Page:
So, what exactly might the Kigali Amendment mean for those in the refrigerants sector? Ormerod believes, “The Kigali Amendment brings certainty and a phasedown timetable for most countries around the world. We were expecting the inclusion of HFCs and as a business have worked towards this change for many years.”

Another company that views the historic Kigali Amendment as a giant leap forward for the refrigerants industry is Texas-based, high-purity hydrocarbon provider Gas Innovations. The company’s owner Ashley Madray explained that whilst the immediate impact might be slow burning, there are definite long-term advantages. He stated, “The Kigali Amendment’s impact on our industry and demand for pure hydrocarbons as replacements for fluorine-based chemicals as refrigerants will not be immediate, but in our opinion, it’s another example of our culture moving away from the most egregious environmental impacting compounds.”

Whilst the company is currently working towards the packaging of small and disposable packages for use in the field, as well as developmental opportunities for pure hydrocarbon refrigerants, Madray pointed out that although the term ‘hydrocarbon’ is typically associated with environmental damage, they are actually a lot less detrimental than the fluorine-based compounds that Gas Innovations is offering to replace in the market.

“Generally, the EU F-Gas regulation will support our move to the pure hydrocarbons as a replacement to fluorine-based chemicals,” Madray explained. “While the new fluorinebased chemicals are more efficient than their predecessors and are nonflammable, they are classified as having GWP well in excess of the pure hydrocarbons.”

“This GWP difference will support the demand and growth of the pure hydrocarbons where possible.”

So, what will continue to drive growth for Gas Innovations? “In the recent past, virtually all of the common refrigerants have been inert, or nonflammable,” he said. “With the advent of pure hydrocarbons, we must offer packages, valves and labels that address the flammable nature of the new era of refrigerants.”

“In addition to the changes in valves, safety and cylinders, training is becoming a real issue. Cylinder packaging is critical to so much of the refrigerant market because of the varying volumes used in different applications. Bulk installations in manufacturing complexes and cylinder applications, including very small cylinders for field maintenance, must be available.” As a result of this new market dynamic, Madray revealed that Gas Innovations is currently working to develop and supply cylinders of all sizes and valves to meet demand in this evolving market.

“While most of the CFCs and HFCs were not flammable in retail and domestic applications, the hydrocarbon refrigerants are – so the technology must accommodate this change,” he reflected.

Demand and growth

Whilst hydrocarbons are the ‘hot’ topic at Gas Innovations, Madray said that everything is ‘cool’ at the company, as the surge for traditional refrigerants to be replaced by hydrocarbons is speeding up. “The replacement refrigerants are driving a good part of Gas Innovations’ growth,” he revealed.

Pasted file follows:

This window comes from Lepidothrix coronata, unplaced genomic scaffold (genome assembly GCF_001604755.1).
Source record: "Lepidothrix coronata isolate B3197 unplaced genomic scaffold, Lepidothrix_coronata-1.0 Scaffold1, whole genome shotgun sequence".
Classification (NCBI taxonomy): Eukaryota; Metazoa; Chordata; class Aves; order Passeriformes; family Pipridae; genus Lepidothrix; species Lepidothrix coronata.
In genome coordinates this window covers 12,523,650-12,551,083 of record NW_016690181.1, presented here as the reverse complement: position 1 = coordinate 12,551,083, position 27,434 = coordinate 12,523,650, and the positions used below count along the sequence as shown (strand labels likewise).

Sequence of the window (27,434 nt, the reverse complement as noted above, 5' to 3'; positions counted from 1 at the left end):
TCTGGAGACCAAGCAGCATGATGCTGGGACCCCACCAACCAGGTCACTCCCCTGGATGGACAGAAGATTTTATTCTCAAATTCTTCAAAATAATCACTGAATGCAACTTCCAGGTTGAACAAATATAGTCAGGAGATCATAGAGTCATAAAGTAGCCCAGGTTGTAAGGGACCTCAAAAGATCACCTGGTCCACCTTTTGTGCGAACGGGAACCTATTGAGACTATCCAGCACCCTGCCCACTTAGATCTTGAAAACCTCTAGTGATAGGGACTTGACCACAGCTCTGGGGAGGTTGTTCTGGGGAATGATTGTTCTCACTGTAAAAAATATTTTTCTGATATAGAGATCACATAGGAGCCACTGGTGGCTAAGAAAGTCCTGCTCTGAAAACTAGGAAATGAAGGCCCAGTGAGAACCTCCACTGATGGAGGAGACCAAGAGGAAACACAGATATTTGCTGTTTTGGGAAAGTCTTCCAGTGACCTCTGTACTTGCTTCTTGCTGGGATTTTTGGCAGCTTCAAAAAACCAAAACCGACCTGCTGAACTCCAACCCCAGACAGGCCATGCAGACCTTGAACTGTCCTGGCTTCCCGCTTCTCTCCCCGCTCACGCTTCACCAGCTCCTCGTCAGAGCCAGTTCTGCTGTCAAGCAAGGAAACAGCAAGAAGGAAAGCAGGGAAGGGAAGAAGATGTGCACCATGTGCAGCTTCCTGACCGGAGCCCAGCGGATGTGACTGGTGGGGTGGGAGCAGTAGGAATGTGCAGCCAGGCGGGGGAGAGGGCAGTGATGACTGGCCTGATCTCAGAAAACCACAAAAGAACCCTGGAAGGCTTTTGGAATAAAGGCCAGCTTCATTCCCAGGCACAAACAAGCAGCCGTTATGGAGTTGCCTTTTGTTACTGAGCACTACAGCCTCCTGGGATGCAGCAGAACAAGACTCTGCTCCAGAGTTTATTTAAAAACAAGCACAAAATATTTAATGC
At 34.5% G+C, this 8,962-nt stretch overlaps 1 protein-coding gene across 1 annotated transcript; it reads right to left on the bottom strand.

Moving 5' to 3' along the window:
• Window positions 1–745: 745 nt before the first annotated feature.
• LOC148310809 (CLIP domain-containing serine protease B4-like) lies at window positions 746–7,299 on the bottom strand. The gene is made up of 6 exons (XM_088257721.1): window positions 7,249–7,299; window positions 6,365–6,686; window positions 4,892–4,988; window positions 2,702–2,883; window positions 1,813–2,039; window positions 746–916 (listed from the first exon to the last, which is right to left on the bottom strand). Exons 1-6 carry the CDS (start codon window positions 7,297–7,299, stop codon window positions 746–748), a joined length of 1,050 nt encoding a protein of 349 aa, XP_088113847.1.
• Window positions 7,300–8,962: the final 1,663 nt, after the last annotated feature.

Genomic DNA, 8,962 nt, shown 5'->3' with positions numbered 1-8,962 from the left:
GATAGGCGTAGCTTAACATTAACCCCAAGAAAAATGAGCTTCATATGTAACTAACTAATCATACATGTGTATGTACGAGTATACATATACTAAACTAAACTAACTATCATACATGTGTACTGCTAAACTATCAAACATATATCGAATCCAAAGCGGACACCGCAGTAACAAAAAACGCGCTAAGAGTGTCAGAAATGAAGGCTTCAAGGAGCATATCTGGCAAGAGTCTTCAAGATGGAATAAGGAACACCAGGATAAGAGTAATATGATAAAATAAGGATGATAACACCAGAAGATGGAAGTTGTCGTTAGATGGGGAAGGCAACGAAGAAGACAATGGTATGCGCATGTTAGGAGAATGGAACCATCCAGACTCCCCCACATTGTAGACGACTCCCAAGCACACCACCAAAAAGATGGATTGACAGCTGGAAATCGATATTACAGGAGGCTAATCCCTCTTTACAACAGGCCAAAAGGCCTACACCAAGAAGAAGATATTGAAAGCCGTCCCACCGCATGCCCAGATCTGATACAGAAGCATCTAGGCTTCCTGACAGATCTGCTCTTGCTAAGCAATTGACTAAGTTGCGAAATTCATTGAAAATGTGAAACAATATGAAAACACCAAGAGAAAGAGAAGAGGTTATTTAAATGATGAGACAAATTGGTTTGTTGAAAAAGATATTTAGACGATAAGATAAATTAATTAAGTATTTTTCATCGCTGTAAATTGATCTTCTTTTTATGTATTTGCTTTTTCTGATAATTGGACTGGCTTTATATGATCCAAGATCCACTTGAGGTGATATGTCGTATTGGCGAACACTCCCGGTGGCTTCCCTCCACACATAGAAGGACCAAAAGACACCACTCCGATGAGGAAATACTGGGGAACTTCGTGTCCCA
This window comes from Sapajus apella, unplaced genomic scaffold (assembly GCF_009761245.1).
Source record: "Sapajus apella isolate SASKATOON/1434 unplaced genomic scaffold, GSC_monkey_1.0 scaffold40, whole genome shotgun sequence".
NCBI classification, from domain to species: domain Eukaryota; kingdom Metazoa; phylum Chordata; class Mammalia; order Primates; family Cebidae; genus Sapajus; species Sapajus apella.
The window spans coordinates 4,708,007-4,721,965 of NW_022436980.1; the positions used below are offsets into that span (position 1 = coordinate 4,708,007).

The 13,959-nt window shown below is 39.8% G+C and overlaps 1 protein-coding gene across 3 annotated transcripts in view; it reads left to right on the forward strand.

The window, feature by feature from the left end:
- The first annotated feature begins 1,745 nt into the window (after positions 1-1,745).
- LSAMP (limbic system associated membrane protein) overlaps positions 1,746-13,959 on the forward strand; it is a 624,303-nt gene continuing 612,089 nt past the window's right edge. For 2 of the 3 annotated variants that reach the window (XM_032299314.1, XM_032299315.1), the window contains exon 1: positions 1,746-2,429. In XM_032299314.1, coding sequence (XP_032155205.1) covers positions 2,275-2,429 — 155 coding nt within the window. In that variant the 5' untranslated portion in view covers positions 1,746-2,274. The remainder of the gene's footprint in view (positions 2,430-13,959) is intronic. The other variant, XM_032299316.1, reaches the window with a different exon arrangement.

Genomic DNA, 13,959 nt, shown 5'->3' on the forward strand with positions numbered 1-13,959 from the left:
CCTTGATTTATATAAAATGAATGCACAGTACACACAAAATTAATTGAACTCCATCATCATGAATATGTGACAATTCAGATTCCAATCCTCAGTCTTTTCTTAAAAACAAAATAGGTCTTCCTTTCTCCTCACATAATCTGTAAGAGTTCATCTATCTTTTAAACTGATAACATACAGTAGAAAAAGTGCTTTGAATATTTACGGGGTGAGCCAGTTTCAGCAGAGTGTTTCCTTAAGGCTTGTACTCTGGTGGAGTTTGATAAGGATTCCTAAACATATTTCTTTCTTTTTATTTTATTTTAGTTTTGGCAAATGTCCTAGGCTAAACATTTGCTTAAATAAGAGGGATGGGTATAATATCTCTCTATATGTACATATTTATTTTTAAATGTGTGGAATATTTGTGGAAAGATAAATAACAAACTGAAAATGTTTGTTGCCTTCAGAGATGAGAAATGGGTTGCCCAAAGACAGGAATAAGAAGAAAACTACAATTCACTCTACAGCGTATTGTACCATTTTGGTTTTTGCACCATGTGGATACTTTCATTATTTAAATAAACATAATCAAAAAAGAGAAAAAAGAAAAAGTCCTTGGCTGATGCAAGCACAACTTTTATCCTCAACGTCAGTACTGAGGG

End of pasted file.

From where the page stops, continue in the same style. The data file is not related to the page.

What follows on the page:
“The volume of refrigerant hydrocarbons replacing traditional fluorinated hydrocarbons will grow much faster than the economy over the next few years. The product availability with our plans for distribution, packaging, labelling, and safety will drive our growth.”

Other options for the refrigerants industry include the brands of newer generation of refrigerants such as FreonTM and OpteonTM, two solutions offered by industry-leading refrigerant solutions specialist Chemours. Whilst the name Chemours might be new to many in the industrial gases industry, its experience with refrigerants is anything but, as it holds more than 85 years in the sector.

Andrew Abloeser, Global Marketing Communications Consultant at Chemours, reinforced, “It’s an interesting and challenging time in the HVAC industry; in the last 25 years, it has been through multiple transitions in refrigerant technology.”

“Each time one new solution was in place, it was soon time to start working to develop and adopt another one,” he stressed. “These days, the big trend and transition driving growth in the refrigerant market is the F-Gas regulation.”

Chemours Freon and Opteon products were specifically developed to help its customers address the growing regulatory challenges for lower GWP products and the restricted use of certain HFCs. The Freon brand represents Chemours’ hydrochlorofluorocarbon (HCFC) and HFC refrigerants, whereas its Opteon brand represents its products based on hydrofluoro-olefin (HFO) technology.

Chemours will invest hundreds of millions of dollars over the next three years to construct a new facility at the Chemours Corpus Christi site in Texas which will triple its capacity of Opteon products. “We anticipate that the Opteon family of products will reduce the greenhouse gas content of refrigerants by some 325 million tonnes in CO2 equivalent worldwide by 2025,” Abloeser underlined.

But he cautioned that the industry still has a lot of work to do to meet astringent regulations. “It must meet the objective of maintaining and operating the growing installed base of equipment, and at the same time, reduce the average GWP of the total refrigerant mix to meet the declining HFC-carbon dioxide cap over time.”

“Many new refrigerant and equipment technologies are being developed and introduced to the EU market, and because of the wide variety of current refrigerants and equipment technologies, these will all be required to enable the EU market to meet these parallel objectives,” he concluded.